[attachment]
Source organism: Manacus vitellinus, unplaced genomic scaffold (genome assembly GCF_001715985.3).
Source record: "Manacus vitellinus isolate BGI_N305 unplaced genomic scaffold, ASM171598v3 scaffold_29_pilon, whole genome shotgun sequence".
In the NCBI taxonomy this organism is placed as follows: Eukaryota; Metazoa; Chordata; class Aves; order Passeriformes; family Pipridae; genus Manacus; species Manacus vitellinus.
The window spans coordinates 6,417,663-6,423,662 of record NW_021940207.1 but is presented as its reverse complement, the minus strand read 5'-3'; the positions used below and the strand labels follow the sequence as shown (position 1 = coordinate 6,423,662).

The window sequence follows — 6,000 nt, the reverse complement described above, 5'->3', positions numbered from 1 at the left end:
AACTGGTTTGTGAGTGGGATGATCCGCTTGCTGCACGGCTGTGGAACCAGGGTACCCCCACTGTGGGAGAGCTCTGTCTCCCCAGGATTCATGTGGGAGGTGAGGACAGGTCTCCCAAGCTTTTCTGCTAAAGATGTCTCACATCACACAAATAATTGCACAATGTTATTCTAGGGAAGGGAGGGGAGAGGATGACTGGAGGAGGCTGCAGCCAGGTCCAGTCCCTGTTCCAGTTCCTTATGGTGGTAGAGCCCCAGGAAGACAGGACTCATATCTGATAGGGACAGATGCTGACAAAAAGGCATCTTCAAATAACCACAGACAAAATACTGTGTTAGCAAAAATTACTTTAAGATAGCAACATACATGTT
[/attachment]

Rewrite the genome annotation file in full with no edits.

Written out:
Source organism: Manacus vitellinus, unplaced genomic scaffold (genome assembly GCF_001715985.3).
Source record: "Manacus vitellinus isolate BGI_N305 unplaced genomic scaffold, ASM171598v3 scaffold_29_pilon, whole genome shotgun sequence".
In the NCBI taxonomy this organism is placed as follows: Eukaryota; Metazoa; Chordata; class Aves; order Passeriformes; family Pipridae; genus Manacus; species Manacus vitellinus.
The window spans coordinates 6,417,663-6,423,662 of record NW_021940207.1 but is presented as its reverse complement, the minus strand read 5'-3'; the positions used below and the strand labels follow the sequence as shown (position 1 = coordinate 6,423,662).

The window sequence follows — 6,000 nt, the reverse complement described above, 5'->3', positions numbered from 1 at the left end:
AACTGGTTTGTGAGTGGGATGATCCGCTTGCTGCACGGCTGTGGAACCAGGGTACCCCCACTGTGGGAGAGCTCTGTCTCCCCAGGATTCATGTGGGAGGTGAGGACAGGTCTCCCAAGCTTTTCTGCTAAAGATGTCTCACATCACACAAATAATTGCACAATGTTATTCTAGGGAAGGGAGGGGAGAGGATGACTGGAGGAGGCTGCAGCCAGGTCCAGTCCCTGTTCCAGTTCCTTATGGTGGTAGAGCCCCAGGAAGACAGGACTCATATCTGATAGGGACAGATGCTGACAAAAAGGCATCTTCAAATAACCACAGACAAAATACTGTGTTAGCAAAAATTACTTTAAGATAGCAACATACATGTT